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TFSA Investors: Be Careful Not to Make These 2 Costly Mistakes

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A Tax-Free Savings Account (TFSA) is a great tool to grow your savings over time. However, investors need to be careful when making contributions to a TFSA, because it can be easy to make a mistake and run into problems, even if you haven’t maxed out your portfolio. There’s no hand-holding from the government, and it’s up to individual investors to ensure that they haven’t overcontributed. Here are two ways that you can run into trouble and overcontribute to your TFSA without even noticing it.

Contributing too quickly after a withdrawal

One of the biggest mistakes is undoubtedly the lag that happens between the time you withdraw money from your TFSA and when the contribution room gets replenished in your account. While you may expect that since you’ve withdrawn funds from your account that you’re free to re-invest them later on in the year, that’s not necessarily the case. The problem is that those funds don’t become available until the following year, and so re-contributing the same amount could lead to an overcontribution if you don’t have room.

For example, suppose your cumulative limit for your TFSA is $69,500, which would be the case if you’ve never invested in it and been eligible to contribute every year. If you contribute the maximum amount today and then withdraw the entire amount tomorrow, you’re not able to contribute any more funds until the next year, even though the balance in your TFSA would be zero.

The problem is that the $69,500 that was withdrawn will free up contribution room, but it won’t be until the beginning of the next calendar year. That means contributing any additional amount during the current year would result in an overcontribution and penalties.

Not calculating U.S. contributions at the correct rate

You can contribute to a U.S. dollar TFSA, and if you do so using U.S. funds, you need to be careful about which exchange rate is being used. Your bank or financial institution should show you the rate and Canadian dollar equivalent that you contributed into your TFSA. When in doubt, it’s best to go to the source, as that’s what the financial institution will report to the government as to what you have contributed. Making an error in the calculation can be costly, especially if you’re making a large contribution or are near your limit.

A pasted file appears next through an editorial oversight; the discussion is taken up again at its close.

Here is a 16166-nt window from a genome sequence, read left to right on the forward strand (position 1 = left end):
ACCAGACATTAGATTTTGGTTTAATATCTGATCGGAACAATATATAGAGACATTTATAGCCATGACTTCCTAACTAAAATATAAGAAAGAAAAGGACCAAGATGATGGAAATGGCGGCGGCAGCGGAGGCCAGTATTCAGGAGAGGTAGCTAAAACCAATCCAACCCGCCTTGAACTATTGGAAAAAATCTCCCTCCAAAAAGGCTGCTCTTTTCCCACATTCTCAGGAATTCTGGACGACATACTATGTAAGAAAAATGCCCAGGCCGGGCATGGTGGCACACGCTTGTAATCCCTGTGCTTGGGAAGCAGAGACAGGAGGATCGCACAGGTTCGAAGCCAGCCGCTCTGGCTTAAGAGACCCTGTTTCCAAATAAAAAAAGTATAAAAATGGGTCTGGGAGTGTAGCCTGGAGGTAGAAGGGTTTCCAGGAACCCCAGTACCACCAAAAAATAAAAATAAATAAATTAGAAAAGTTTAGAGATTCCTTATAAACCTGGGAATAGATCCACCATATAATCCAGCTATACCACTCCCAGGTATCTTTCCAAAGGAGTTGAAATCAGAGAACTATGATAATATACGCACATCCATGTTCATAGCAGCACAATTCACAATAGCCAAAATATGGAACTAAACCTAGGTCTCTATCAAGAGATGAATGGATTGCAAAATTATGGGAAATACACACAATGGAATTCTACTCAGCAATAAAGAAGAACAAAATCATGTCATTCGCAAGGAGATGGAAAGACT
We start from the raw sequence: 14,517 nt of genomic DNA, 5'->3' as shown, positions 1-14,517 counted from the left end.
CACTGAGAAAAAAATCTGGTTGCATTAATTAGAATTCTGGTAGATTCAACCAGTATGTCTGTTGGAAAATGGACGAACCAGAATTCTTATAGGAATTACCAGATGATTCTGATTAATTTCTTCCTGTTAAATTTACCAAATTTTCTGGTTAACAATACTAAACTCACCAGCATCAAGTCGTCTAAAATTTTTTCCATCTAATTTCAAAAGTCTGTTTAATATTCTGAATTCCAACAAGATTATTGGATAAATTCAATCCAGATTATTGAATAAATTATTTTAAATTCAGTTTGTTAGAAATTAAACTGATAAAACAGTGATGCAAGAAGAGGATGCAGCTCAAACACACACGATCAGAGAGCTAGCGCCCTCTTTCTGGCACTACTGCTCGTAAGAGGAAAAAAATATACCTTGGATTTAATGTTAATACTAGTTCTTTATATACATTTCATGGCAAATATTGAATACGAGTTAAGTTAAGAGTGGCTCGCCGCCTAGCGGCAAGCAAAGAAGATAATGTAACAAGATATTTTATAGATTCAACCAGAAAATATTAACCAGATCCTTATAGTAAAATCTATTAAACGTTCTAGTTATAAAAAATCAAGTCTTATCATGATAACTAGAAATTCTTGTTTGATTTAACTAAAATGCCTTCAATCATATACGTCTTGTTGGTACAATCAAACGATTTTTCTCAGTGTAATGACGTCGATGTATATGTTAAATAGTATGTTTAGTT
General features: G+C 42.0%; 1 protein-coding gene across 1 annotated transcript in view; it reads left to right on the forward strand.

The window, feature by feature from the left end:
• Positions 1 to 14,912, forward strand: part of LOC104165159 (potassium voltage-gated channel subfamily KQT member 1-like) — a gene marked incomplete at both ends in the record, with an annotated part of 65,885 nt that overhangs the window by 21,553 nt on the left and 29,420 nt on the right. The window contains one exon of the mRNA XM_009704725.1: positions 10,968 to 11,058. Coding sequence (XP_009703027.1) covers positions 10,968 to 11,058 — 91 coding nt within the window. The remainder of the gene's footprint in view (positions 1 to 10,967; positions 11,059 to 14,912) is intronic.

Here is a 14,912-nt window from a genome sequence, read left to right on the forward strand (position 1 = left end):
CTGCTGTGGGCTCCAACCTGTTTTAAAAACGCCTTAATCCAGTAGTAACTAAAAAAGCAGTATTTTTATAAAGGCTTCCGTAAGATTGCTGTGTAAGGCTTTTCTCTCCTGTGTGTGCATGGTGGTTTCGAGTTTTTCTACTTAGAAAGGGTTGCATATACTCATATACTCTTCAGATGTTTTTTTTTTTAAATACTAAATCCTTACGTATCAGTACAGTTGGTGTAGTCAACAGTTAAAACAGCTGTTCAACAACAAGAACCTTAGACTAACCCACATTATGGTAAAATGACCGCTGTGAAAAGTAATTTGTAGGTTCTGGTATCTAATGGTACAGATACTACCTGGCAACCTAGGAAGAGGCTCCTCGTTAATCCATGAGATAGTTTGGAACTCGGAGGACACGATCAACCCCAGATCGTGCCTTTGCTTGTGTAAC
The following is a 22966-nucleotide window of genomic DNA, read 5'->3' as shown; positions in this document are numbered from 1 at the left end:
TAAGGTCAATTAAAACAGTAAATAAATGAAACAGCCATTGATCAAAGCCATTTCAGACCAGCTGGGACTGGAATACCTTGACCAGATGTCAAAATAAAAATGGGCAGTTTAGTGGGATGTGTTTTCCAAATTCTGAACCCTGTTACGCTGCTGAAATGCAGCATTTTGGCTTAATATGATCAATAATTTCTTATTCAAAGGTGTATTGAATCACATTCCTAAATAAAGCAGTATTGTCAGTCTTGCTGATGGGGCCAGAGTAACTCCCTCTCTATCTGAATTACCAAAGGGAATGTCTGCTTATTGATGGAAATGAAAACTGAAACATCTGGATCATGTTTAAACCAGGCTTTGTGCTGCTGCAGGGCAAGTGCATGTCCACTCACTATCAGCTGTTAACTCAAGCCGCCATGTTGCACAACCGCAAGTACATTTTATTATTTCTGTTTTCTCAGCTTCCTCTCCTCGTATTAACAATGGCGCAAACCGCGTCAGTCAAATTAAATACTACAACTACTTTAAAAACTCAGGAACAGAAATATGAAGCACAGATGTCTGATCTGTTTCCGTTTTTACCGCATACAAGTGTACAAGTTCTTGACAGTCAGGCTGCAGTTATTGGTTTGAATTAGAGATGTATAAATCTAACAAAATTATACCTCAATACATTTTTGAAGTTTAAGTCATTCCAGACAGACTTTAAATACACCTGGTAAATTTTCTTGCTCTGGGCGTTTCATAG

Bottom line

It’s important to be careful when using a TFSA to ensure that you’re not running afoul with the Canada Revenue Agency. An easy way to avoid doing so is by deploying a simple strategy like investing in an ETF such as BMO Canadian Dividend ETF (TSX:ZDV). It’s a good option, as it’ll provide your TFSA with dividend income and the ability to benefit from the share appreciation in some of the TSX’s top dividend stocks.

With a yield of more than 4%, the fund provides a good dividend to go along with its overall returns. In 2019, the ETF rose by 17%, which was slightly below the TSX’s performance of 19%.

With many blue-chip dividend stocks included in the ETF that come from financial services, utilities, energy, industrials, and many other sectors, the fund can offer a broad mix of stocks in one simple investment. And with the stock’s averaging a price-to-earnings multiple of less than 15 and a price-to-book multiple of 1.7, you’re not paying a big premium to own these stocks, either.

Investing in an ETF can be a simple way to invest in a TFSA that minimizes the number of investments to keep track and can help you avoid making too many transactions along the way, keeping the complexity low and minimizing the chance that you overcontribute.

This article represents the opinion of the writer, who may disagree with the “official” recommendation position of a Motley Fool premium service or advisor. We’re Motley! Questioning an investing thesis — even one of our own — helps us all think critically about investing and make decisions that help us become smarter, happier, and richer, so we sometimes publish articles that may not be in line with recommendations, rankings or other content.

Fool contributor David Jagielski has no position in any of the stocks mentioned.

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